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24hr. Party People

The eighties rocked the mic. People partied hard, had lots of sex, and dressed like color-blind transvestites (let's ignore all the bad stuff - like crack and Reagan - for now). One of the best things about the eighties was a genre of music dubbed New Wave. Bands like New Order, Joy Division, Depeche Mode etc. The docu-drama/comedy 24hr. Party People tells the tale of the origins of this music along with one of the most infamous clubs in clubland - The Hacienda.

Comedian and impersonator Steve Coogan plays Tony Wilson, the visionary Cambridge-educated mastermind behind bands like Joy Division (who later become New Order after their lead singer Ian Curtis (Sean Harris) hangs himself), the record label Factory Records, and The Hacienda. Wilson is an unofficial ambassador for Manchester, which used to be a crumbling mill town and is now known for being a hotbed for new music and club culture. So much talent has come out of this town, it's eerie - there's got to be something in the water. Wilson acts as the Greek chorus, lynchpin, and comedy relief all rolled into one. Through his dry British humor and funny quips you get the story behind the story.

One of the most amazing scenes in the movie comes at the beginning when he attends a Sex Pistols performance in 1976 with an attendance of 42 people - most of whom go on to become legendary musicians/producers themselves. Wilson's character exists in both the present and the future; although he is living in the current time, he refers to what will be throughout the movie. He also has a direct relationship with the audience, speaking asides into the camera as if it were a home movie being shot by a friend, who adds more to the comedic side of the film and less to the documentary aspect. Furthermore, director Michael Winterbottom adds in random animation and ghetto graphics to infuse the film with Monty Pythonesque moments - and they are funny.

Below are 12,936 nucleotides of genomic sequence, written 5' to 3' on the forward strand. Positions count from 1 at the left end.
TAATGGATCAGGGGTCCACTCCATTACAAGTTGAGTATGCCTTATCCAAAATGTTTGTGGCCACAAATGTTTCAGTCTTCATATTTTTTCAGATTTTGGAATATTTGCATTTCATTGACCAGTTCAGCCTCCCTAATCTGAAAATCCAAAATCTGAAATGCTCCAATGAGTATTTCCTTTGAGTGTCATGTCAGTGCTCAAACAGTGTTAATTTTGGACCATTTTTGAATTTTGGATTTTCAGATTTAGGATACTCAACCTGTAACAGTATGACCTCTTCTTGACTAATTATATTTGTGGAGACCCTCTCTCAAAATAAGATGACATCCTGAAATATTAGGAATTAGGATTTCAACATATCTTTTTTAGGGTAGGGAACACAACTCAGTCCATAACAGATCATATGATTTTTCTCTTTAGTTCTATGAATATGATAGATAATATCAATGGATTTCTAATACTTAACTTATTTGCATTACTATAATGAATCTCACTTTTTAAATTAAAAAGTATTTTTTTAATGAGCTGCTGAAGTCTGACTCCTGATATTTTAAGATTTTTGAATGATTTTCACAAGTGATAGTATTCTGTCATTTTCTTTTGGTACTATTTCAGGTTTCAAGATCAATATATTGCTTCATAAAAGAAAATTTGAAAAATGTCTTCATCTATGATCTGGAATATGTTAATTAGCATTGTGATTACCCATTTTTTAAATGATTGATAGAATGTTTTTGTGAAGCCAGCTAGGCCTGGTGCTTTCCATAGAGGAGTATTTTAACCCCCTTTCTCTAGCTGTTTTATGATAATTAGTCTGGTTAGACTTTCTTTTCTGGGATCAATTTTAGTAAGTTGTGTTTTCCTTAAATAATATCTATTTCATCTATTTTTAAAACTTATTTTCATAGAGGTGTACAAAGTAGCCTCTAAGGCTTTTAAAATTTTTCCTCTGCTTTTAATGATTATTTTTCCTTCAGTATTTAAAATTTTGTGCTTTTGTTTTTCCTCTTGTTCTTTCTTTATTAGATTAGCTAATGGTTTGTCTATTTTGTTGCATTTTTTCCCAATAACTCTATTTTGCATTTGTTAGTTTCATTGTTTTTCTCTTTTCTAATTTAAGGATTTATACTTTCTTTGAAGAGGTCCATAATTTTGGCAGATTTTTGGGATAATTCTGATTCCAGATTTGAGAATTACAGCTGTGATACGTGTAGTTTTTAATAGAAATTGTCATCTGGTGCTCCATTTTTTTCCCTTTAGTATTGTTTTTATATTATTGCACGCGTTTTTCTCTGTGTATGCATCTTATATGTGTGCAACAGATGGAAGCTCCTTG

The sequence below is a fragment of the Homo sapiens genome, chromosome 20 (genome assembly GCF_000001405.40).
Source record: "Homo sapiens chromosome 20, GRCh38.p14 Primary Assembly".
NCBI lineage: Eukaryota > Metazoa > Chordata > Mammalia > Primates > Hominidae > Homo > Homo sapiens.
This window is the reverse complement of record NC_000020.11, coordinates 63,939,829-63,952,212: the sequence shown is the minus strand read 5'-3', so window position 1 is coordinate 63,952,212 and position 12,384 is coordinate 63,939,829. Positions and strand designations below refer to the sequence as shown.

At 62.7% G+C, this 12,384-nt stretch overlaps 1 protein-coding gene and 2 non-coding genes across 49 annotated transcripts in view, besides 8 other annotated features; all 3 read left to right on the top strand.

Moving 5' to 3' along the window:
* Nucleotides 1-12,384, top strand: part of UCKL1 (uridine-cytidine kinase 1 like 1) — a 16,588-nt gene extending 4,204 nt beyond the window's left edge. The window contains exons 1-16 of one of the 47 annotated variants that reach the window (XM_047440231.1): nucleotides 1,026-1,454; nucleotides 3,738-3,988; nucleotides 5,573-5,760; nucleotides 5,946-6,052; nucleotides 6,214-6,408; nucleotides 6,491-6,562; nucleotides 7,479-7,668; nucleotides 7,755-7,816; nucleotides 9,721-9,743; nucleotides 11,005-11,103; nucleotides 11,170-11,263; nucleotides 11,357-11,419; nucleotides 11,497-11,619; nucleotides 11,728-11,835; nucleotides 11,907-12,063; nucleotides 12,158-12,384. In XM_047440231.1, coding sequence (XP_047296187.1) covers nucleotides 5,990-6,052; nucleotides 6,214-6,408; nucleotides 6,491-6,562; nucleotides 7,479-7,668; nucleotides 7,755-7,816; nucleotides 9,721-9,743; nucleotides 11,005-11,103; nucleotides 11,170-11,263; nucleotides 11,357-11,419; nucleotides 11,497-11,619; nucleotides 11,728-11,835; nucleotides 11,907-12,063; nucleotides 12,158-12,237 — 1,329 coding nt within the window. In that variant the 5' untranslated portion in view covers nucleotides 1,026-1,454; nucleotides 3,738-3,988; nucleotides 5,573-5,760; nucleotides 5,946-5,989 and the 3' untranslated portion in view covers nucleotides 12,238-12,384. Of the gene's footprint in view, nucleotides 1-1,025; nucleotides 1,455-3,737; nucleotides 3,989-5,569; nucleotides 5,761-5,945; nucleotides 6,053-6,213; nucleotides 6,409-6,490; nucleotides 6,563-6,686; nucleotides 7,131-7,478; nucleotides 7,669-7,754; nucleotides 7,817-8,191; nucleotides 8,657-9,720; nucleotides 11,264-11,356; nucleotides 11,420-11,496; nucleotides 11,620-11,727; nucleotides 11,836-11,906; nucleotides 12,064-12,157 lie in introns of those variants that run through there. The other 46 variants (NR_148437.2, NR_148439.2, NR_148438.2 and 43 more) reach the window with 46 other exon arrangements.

Coogan are the graphics are both very amusing, but if you go to see the movie to learn more about the music and the period then you're gonna be disappointed. After the death of Curtis, the movie takes on a life of its own. It begins to veer off onto tangents like Wilson inexplicably visiting his second wife in the hospital and his many shows for Granada TV. You wish you could get back to The Hacienda and New Order. Indeed after Curtis' suicide, the film turns its focus onto the Happy Mondays, and New Order is cryptically referred to but never seen again.

You're left with wanting to know more. Where are the bands now? You want to get inside the nitty gritty of The Hacienda but the movie skims the surface and keeps the club at its legendary status - the place where rave culture began, where DJs were elevated to gods and where ecstasy became the club drug of choice. But, then again, if you go to see the movie just for kicks and have no deep interest in New Wave - then you'll thoroughly enjoy yourself.

If you love New Wave - I mean really love it - 24hr. Party People will most likely let you down (except for the first third which is amazing). If you think New Wave refers to surfing and just want to see a good flick, then you will LOVE this quirky, genuine piece of cinema.



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24hr. Party People
R
1 hour 57 minutes

Steve Coogan
Lennie James
Paddy Considine
Sean Harris
Danny Cunningham

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